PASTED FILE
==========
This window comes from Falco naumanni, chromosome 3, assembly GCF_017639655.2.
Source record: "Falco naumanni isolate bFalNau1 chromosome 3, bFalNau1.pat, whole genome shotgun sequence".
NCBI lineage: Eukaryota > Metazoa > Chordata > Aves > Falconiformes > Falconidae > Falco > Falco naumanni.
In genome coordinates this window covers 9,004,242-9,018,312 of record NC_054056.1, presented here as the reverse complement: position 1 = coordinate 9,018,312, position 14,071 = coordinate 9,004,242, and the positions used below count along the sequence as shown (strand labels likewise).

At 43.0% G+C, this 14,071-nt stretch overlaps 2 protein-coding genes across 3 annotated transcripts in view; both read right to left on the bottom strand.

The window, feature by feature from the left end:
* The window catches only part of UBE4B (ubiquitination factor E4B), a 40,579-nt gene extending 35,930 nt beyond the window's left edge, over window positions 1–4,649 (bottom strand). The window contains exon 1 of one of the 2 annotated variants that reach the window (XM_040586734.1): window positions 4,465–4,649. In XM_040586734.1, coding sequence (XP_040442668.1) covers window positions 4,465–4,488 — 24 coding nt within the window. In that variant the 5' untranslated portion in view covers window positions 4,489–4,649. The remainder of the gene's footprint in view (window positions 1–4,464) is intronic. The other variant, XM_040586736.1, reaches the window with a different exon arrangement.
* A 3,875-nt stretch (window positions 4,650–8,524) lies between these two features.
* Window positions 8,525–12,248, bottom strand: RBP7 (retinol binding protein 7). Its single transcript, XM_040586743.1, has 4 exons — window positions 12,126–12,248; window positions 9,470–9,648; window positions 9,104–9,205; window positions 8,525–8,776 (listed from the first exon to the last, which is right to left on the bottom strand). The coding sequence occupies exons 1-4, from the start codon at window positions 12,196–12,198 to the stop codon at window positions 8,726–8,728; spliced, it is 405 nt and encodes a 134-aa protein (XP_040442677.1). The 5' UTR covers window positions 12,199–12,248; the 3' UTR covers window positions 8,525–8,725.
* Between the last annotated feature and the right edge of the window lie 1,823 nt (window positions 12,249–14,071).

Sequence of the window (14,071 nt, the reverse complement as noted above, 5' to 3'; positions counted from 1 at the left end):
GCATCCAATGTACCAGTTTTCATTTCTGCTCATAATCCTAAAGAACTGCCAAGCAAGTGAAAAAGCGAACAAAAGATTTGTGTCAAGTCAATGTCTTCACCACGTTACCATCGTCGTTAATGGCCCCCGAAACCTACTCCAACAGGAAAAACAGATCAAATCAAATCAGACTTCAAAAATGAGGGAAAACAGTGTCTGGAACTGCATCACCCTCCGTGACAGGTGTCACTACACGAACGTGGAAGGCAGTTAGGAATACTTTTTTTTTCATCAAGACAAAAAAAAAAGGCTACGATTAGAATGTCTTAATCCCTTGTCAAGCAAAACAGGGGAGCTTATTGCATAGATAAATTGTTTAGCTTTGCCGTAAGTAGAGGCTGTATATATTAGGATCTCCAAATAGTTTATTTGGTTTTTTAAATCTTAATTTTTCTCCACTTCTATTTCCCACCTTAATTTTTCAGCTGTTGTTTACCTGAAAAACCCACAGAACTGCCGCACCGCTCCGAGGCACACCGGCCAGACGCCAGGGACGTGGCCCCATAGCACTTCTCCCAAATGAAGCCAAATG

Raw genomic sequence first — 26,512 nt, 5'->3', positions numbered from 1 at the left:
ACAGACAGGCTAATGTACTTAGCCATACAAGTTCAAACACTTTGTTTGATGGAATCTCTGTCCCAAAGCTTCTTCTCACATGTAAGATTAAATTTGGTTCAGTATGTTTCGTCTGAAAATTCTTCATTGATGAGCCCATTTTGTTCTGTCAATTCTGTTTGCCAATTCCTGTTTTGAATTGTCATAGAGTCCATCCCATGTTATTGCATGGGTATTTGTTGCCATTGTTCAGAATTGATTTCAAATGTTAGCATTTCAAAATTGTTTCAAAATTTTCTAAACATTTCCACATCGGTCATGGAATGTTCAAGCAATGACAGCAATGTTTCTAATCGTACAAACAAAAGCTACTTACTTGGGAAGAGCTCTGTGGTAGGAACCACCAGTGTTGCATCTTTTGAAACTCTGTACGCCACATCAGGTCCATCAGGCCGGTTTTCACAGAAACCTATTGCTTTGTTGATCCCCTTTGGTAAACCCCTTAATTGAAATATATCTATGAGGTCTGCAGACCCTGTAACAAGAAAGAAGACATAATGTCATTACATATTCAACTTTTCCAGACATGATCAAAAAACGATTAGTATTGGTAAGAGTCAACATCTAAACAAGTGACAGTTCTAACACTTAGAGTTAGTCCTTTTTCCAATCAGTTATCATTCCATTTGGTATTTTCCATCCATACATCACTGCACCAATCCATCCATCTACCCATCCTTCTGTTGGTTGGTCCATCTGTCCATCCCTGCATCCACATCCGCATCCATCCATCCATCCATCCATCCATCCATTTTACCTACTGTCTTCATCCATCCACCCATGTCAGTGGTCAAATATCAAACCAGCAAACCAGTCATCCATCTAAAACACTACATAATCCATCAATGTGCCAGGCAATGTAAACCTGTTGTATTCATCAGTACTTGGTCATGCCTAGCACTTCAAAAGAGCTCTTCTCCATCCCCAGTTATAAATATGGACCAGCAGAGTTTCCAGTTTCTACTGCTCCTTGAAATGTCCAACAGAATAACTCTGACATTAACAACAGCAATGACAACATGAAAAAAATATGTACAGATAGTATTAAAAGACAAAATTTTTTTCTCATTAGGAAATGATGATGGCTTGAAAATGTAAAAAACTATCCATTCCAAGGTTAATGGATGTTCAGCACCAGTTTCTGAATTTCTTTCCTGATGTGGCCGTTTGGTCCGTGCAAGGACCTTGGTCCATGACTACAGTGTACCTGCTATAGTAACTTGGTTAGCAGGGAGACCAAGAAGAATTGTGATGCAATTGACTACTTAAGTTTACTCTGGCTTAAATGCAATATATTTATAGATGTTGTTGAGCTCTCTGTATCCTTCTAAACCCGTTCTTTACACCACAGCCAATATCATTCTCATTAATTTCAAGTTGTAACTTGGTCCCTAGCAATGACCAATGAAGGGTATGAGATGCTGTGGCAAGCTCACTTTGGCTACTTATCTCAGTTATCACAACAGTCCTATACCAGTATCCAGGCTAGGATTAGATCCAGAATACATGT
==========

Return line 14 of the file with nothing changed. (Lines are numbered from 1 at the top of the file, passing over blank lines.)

ACAGACAGGCTAATGTACTTAGCCATACAAGTTCAAACACTTTGTTTGATGGAATCTCTGTCCCAAAGCTTCTTCTCACATGTAAGATTAAATTTGGTTCAGTATGTTTCGTCTGAAAATTCTTCATTGATGAGCCCATTTTGTTCTGTCAATTCTGTTTGCCAATTCCTGTTTTGAATTGTCATAGAGTCCATCCCATGTTATTGCATGGGTATTTGTTGCCATTGTTCAGAATTGATTTCAAATGTTAGCATTTCAAAATTGTTTCAAAATTTTCTAAACATTTCCACATCGGTCATGGAATGTTCAAGCAATGACAGCAATGTTTCTAATCGTACAAACAAAAGCTACTTACTTGGGAAGAGCTCTGTGGTAGGAACCACCAGTGTTGCATCTTTTGAAACTCTGTACGCCACATCAGGTCCATCAGGCCGGTTTTCACAGAAACCTATTGCTTTGTTGATCCCCTTTGGTAAACCCCTTAATTGAAATATATCTATGAGGTCTGCAGACCCTGTAACAAGAAAGAAGACATAATGTCATTACATATTCAACTTTTCCAGACATGATCAAAAAACGATTAGTATTGGTAAGAGTCAACATCTAAACAAGTGACAGTTCTAACACTTAGAGTTAGTCCTTTTTCCAATCAGTTATCATTCCATTTGGTATTTTCCATCCATACATCACTGCACCAATCCATCCATCTACCCATCCTTCTGTTGGTTGGTCCATCTGTCCATCCCTGCATCCACATCCGCATCCATCCATCCATCCATCCATCCATCCATTTTACCTACTGTCTTCATCCATCCACCCATGTCAGTGGTCAAATATCAAACCAGCAAACCAGTCATCCATCTAAAACACTACATAATCCATCAATGTGCCAGGCAATGTAAACCTGTTGTATTCATCAGTACTTGGTCATGCCTAGCACTTCAAAAGAGCTCTTCTCCATCCCCAGTTATAAATATGGACCAGCAGAGTTTCCAGTTTCTACTGCTCCTTGAAATGTCCAACAGAATAACTCTGACATTAACAACAGCAATGACAACATGAAAAAAATATGTACAGATAGTATTAAAAGACAAAATTTTTTTCTCATTAGGAAATGATGATGGCTTGAAAATGTAAAAAACTATCCATTCCAAGGTTAATGGATGTTCAGCACCAGTTTCTGAATTTCTTTCCTGATGTGGCCGTTTGGTCCGTGCAAGGACCTTGGTCCATGACTACAGTGTACCTGCTATAGTAACTTGGTTAGCAGGGAGACCAAGAAGAATTGTGATGCAATTGACTACTTAAGTTTACTCTGGCTTAAATGCAATATATTTATAGATGTTGTTGAGCTCTCTGTATCCTTCTAAACCCGTTCTTTACACCACAGCCAATATCATTCTCATTAATTTCAAGTTGTAACTTGGTCCCTAGCAATGACCAATGAAGGGTATGAGATGCTGTGGCAAGCTCACTTTGGCTACTTATCTCAGTTATCACAACAGTCCTATACCAGTATCCAGGCTAGGATTAGATCCAGAATACATGT